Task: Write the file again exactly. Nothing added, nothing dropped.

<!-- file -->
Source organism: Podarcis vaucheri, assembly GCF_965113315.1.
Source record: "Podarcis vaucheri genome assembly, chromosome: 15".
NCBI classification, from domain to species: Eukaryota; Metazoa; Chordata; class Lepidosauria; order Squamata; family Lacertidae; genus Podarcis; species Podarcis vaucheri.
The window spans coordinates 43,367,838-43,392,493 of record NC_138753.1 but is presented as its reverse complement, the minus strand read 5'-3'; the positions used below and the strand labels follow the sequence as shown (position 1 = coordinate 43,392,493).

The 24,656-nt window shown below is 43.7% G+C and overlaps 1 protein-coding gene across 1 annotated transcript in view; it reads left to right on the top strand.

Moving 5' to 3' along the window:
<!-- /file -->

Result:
Source organism: Podarcis vaucheri, assembly GCF_965113315.1.
Source record: "Podarcis vaucheri genome assembly, chromosome: 15".
NCBI classification, from domain to species: Eukaryota; Metazoa; Chordata; class Lepidosauria; order Squamata; family Lacertidae; genus Podarcis; species Podarcis vaucheri.
The window spans coordinates 43,367,838-43,392,493 of record NC_138753.1 but is presented as its reverse complement, the minus strand read 5'-3'; the positions used below and the strand labels follow the sequence as shown (position 1 = coordinate 43,392,493).

The 24,656-nt window shown below is 43.7% G+C and overlaps 1 protein-coding gene across 1 annotated transcript in view; it reads left to right on the top strand.

Moving 5' to 3' along the window: